In these very pages on Oct. 22, 2004, reviewer Barry Pineo took to task my own spin on the Dracula mythos: a gender-swapped consideration titled Dracula: A Woman Scorned. His largest gripe was its seeming lack of focus and direction, along with his inability to tell if we were going for melodramatic comedy or genuine chills. I mention this now only to illustrate how difficult it can be to tell this particular story, keeping it on track using character development and strong, honest choices without slipping into trope.
To flip the script on the appropriate idiom about getting blood from a stone, the writing is not the issue of this Different Stages production. Steven Dietz's adaptation of Bram Stoker's novel is rock-solid, bringing the story to life with a rhythm, sensuality, and lyrical ferocity that isn't quite fully realized on the Vortex stage.
The design elements mostly hit the mark, with Lowell Bartholomee's video projections casting slick, sharp exteriors on a window/scrim to the rear of Ann Marie Gordon's creative and functional set, which includes hidden panels for the creepiest of entrances. Complementing the set is an appropriately spooky, shadowy lighting design by Patrick Anthony. Inhabiting this fantastic environment, however, is a mixed bag of performances. Some actors seem alone in their crafting of character, putting in the necessary work but lacking outside polish; others seem wholly unguided. Of note is the great work by Charles P. Stites, who embraces the madman in Renfield and handles him well; Beau Paul as Van Helsing; Trey Deason as Seward; Will Douglas as Harker; and Craig Kanne as an attendant.
Director Melissa Vogt makes some curious choices throughout the production, however, that hamper the work put in by all. She does not draw stronger performances from half of her actors and fails to reel in the other half when their natural instincts are to go over the top – as all do by the play's climax, slipping into those melodramatic tropes along the way, substituting screaming for dramatic action. The program lists no dialect coach, which may account for only a few actors remaining consistent throughout. Also puzzling are Vogt's choices for JM Specht's Dracula, whose "Transylvanian" dialect is consistent and flawlessly executed but also exists in our collective memory as a cartoonish caricature, making it rather difficult to take seriously his otherwise compelling and earnest performance. Shannon Mott's costume design, beautiful and well-researched for much of the play, pushes the vampyr past the point of believability in a flashback that has him in a white wig and flamboyant robe that seems to draw its inspiration from the 1992 Coppola film, and his final attire includes a flowery red vest more comical than not in the play's climactic moments. David DeMaris' sound design is more often than not complementary to the action onstage, but at times distracts in its attempt to steer the audience toward a particular emotion – admittedly covering Vogt's frequent lack of dramatic interaction between her characters. I don't wish to ruin any secrets of the stage magic employed by property master Helen Parish, though much of its razzle-dazzle seems more effect than affect.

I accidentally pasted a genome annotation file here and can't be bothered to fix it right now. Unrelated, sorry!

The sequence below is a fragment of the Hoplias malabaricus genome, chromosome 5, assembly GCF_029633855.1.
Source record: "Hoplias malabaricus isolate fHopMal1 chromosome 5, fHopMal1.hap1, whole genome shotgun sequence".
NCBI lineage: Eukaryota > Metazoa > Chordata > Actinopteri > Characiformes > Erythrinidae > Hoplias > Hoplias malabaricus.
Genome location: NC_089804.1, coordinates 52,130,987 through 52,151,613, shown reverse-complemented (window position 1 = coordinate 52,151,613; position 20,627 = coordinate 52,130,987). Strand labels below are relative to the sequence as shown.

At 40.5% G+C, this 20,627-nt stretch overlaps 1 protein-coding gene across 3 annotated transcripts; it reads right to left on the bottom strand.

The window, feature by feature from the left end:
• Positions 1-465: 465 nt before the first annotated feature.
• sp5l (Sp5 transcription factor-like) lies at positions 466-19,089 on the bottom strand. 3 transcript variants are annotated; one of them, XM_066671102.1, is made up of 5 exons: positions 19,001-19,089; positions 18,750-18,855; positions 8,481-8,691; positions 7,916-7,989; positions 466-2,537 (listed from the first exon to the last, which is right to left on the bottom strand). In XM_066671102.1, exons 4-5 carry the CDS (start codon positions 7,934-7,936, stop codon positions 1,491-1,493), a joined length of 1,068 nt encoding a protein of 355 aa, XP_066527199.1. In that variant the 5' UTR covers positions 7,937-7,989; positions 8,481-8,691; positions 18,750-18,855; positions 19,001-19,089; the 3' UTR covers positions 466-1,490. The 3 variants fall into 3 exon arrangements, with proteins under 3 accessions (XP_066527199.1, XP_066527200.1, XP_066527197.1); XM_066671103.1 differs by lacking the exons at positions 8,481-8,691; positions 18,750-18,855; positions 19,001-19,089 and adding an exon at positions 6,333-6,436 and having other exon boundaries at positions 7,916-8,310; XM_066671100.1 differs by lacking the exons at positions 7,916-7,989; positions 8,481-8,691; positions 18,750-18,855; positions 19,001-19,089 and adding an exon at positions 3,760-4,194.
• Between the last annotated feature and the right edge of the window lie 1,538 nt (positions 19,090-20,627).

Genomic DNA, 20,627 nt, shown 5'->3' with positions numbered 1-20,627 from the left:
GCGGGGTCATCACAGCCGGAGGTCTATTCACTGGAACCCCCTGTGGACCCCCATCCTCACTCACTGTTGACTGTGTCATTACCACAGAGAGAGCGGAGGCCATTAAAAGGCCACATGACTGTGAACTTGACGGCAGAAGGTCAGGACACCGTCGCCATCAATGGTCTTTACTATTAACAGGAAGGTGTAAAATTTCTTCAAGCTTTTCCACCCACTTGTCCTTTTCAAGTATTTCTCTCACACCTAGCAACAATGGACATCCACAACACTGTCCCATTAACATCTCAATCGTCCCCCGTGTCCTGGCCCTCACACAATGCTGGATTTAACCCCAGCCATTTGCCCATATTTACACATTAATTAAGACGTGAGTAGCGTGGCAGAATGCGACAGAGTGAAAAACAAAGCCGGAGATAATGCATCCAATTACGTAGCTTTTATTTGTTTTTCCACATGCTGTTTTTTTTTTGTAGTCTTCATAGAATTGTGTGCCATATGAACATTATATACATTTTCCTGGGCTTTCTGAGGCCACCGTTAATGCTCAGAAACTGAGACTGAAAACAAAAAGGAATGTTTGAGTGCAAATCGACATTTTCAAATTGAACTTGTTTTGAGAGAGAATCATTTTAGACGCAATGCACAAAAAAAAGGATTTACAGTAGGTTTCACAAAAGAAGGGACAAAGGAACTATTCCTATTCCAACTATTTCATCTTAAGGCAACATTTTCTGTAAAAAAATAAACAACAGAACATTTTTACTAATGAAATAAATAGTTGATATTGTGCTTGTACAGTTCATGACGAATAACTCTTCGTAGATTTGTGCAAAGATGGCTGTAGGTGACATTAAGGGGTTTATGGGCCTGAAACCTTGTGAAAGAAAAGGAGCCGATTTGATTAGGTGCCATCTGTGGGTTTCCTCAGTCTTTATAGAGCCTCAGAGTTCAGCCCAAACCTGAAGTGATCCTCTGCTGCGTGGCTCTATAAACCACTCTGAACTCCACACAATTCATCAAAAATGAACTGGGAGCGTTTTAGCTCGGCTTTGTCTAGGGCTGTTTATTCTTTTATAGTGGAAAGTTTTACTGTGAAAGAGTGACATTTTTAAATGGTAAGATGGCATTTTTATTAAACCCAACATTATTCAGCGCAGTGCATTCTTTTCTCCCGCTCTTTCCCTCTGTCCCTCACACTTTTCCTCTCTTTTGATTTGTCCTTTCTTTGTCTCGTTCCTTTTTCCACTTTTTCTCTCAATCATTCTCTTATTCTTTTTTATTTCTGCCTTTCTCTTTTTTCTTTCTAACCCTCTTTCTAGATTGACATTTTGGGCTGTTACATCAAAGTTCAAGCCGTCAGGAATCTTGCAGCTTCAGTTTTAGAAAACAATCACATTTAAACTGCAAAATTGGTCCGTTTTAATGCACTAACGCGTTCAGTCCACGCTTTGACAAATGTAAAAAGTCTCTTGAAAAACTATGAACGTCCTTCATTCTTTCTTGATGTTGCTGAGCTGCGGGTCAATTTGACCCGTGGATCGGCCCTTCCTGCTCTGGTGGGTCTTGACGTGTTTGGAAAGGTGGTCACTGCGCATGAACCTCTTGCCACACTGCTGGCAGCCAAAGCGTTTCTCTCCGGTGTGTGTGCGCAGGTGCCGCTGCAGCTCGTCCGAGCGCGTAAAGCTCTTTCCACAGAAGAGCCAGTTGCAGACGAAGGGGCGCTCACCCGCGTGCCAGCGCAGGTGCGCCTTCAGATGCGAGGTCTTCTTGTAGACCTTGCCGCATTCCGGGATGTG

There is a moment in the play when Seward and Dracula board the ship on which Dracula made his way from Transylvania to England and discover the skeleton of its captain lashed to the helm by a rosary. This is a perfect metaphor for the production itself; someone must steer the ship home, even with the difficulties of a blood-sucking monster involved. And this ship wants to float.
It is only fair to report that the curtain call of the performance I saw drew a litany of hoots and hollers along with applause, and had more than a few audience members on their feet. As my many misgivings may appear to others as virtues, you might do well to go and see for yourself whether the night is dark and full of terrors, or frustrations.
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